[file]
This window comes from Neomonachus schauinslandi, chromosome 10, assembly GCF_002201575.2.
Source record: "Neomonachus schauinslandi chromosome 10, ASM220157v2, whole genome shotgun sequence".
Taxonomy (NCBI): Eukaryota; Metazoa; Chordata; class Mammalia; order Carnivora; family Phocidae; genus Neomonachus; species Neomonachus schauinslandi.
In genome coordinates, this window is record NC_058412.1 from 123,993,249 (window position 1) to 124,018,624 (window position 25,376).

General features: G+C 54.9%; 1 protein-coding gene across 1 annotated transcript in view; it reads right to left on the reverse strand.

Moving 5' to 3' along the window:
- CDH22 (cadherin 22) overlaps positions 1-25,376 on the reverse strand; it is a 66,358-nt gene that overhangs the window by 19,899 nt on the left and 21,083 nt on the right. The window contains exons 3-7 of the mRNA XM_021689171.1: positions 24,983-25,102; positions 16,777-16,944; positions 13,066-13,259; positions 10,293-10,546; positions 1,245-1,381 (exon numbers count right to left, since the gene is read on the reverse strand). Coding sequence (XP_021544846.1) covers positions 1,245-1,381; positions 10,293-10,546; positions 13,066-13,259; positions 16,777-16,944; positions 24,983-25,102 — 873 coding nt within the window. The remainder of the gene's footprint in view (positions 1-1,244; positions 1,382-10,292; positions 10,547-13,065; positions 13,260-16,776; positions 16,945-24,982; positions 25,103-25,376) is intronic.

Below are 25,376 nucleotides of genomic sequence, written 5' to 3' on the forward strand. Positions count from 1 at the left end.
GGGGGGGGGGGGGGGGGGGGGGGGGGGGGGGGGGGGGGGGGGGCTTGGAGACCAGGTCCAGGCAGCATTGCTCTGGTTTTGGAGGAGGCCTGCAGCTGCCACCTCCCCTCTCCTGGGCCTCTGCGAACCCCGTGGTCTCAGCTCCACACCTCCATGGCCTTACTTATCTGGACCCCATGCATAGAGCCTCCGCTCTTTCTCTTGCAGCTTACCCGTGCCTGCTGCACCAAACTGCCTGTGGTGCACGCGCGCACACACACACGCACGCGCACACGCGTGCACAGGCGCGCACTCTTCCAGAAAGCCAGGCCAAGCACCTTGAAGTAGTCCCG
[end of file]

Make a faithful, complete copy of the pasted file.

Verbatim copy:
This window comes from Neomonachus schauinslandi, chromosome 10, assembly GCF_002201575.2.
Source record: "Neomonachus schauinslandi chromosome 10, ASM220157v2, whole genome shotgun sequence".
Taxonomy (NCBI): Eukaryota; Metazoa; Chordata; class Mammalia; order Carnivora; family Phocidae; genus Neomonachus; species Neomonachus schauinslandi.
In genome coordinates, this window is record NC_058412.1 from 123,993,249 (window position 1) to 124,018,624 (window position 25,376).

General features: G+C 54.9%; 1 protein-coding gene across 1 annotated transcript in view; it reads right to left on the reverse strand.

Moving 5' to 3' along the window:
- CDH22 (cadherin 22) overlaps positions 1-25,376 on the reverse strand; it is a 66,358-nt gene that overhangs the window by 19,899 nt on the left and 21,083 nt on the right. The window contains exons 3-7 of the mRNA XM_021689171.1: positions 24,983-25,102; positions 16,777-16,944; positions 13,066-13,259; positions 10,293-10,546; positions 1,245-1,381 (exon numbers count right to left, since the gene is read on the reverse strand). Coding sequence (XP_021544846.1) covers positions 1,245-1,381; positions 10,293-10,546; positions 13,066-13,259; positions 16,777-16,944; positions 24,983-25,102 — 873 coding nt within the window. The remainder of the gene's footprint in view (positions 1-1,244; positions 1,382-10,292; positions 10,547-13,065; positions 13,260-16,776; positions 16,945-24,982; positions 25,103-25,376) is intronic.

Below are 25,376 nucleotides of genomic sequence, written 5' to 3' on the forward strand. Positions count from 1 at the left end.
GGGGGGGGGGGGGGGGGGGGGGGGGGGGGGGGGGGGGGGGGGGCTTGGAGACCAGGTCCAGGCAGCATTGCTCTGGTTTTGGAGGAGGCCTGCAGCTGCCACCTCCCCTCTCCTGGGCCTCTGCGAACCCCGTGGTCTCAGCTCCACACCTCCATGGCCTTACTTATCTGGACCCCATGCATAGAGCCTCCGCTCTTTCTCTTGCAGCTTACCCGTGCCTGCTGCACCAAACTGCCTGTGGTGCACGCGCGCACACACACACGCACGCGCACACGCGTGCACAGGCGCGCACTCTTCCAGAAAGCCAGGCCAAGCACCTTGAAGTAGTCCCG